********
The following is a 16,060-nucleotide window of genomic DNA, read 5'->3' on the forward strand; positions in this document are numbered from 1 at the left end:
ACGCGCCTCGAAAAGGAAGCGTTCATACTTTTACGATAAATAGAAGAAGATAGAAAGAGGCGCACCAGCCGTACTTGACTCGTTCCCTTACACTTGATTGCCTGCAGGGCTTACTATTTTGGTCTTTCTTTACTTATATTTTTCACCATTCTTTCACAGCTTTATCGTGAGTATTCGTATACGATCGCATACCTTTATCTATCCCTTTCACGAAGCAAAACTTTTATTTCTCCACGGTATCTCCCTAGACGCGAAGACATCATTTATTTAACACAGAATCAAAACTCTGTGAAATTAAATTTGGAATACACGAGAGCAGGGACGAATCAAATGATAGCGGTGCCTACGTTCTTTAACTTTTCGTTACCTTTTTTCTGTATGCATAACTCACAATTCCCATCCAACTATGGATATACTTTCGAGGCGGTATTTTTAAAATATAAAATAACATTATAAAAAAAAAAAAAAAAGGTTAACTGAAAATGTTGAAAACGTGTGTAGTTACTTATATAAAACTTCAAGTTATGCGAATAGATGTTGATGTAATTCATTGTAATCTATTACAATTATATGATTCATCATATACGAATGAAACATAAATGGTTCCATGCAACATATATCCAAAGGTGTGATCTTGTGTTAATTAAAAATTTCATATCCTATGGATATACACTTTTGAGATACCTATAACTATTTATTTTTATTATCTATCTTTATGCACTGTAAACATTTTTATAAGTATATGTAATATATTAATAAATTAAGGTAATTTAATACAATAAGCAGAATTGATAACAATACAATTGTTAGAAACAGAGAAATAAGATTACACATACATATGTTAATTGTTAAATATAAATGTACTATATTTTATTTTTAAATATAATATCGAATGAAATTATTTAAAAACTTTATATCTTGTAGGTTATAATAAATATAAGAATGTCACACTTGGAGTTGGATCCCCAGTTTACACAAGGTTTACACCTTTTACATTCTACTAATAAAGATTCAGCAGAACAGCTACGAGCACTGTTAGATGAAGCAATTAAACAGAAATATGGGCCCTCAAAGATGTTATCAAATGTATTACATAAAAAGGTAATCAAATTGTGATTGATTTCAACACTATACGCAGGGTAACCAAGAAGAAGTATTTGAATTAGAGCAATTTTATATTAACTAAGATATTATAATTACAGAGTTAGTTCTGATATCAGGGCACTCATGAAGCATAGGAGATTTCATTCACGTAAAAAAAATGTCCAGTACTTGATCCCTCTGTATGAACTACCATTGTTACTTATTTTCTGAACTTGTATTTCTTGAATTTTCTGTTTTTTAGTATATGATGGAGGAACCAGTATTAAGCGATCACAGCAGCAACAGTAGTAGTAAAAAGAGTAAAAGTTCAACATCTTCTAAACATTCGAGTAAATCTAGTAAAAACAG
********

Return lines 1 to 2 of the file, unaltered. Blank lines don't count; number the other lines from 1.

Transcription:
The following is a 16,060-nucleotide window of genomic DNA, read 5'->3' on the forward strand; positions in this document are numbered from 1 at the left end:
ACGCGCCTCGAAAAGGAAGCGTTCATACTTTTACGATAAATAGAAGAAGATAGAAAGAGGCGCACCAGCCGTACTTGACTCGTTCCCTTACACTTGATTGCCTGCAGGGCTTACTATTTTGGTCTTTCTTTACTTATATTTTTCACCATTCTTTCACAGCTTTATCGTGAGTATTCGTATACGATCGCATACCTTTATCTATCCCTTTCACGAAGCAAAACTTTTATTTCTCCACGGTATCTCCCTAGACGCGAAGACATCATTTATTTAACACAGAATCAAAACTCTGTGAAATTAAATTTGGAATACACGAGAGCAGGGACGAATCAAATGATAGCGGTGCCTACGTTCTTTAACTTTTCGTTACCTTTTTTCTGTATGCATAACTCACAATTCCCATCCAACTATGGATATACTTTCGAGGCGGTATTTTTAAAATATAAAATAACATTATAAAAAAAAAAAAAAAAGGTTAACTGAAAATGTTGAAAACGTGTGTAGTTACTTATATAAAACTTCAAGTTATGCGAATAGATGTTGATGTAATTCATTGTAATCTATTACAATTATATGATTCATCATATACGAATGAAACATAAATGGTTCCATGCAACATATATCCAAAGGTGTGATCTTGTGTTAATTAAAAATTTCATATCCTATGGATATACACTTTTGAGATACCTATAACTATTTATTTTTATTATCTATCTTTATGCACTGTAAACATTTTTATAAGTATATGTAATATATTAATAAATTAAGGTAATTTAATACAATAAGCAGAATTGATAACAATACAATTGTTAGAAACAGAGAAATAAGATTACACATACATATGTTAATTGTTAAATATAAATGTACTATATTTTATTTTTAAATATAATATCGAATGAAATTATTTAAAAACTTTATATCTTGTAGGTTATAATAAATATAAGAATGTCACACTTGGAGTTGGATCCCCAGTTTACACAAGGTTTACACCTTTTACATTCTACTAATAAAGATTCAGCAGAACAGCTACGAGCACTGTTAGATGAAGCAATTAAACAGAAATATGGGCCCTCAAAGATGTTATCAAATGTATTACATAAAAAGGTAATCAAATTGTGATTGATTTCAACACTATACGCAGGGTAACCAAGAAGAAGTATTTGAATTAGAGCAATTTTATATTAACTAAGATATTATAATTACAGAGTTAGTTCTGATATCAGGGCACTCATGAAGCATAGGAGATTTCATTCACGTAAAAAAAATGTCCAGTACTTGATCCCTCTGTATGAACTACCATTGTTACTTATTTTCTGAACTTGTATTTCTTGAATTTTCTGTTTTTTAGTATATGATGGAGGAACCAGTATTAAGCGATCACAGCAGCAACAGTAGTAGTAAAAAGAGTAAAAGTTCAACATCTTCTAAACATTCGAGTAAATCTAGTAAAAACAG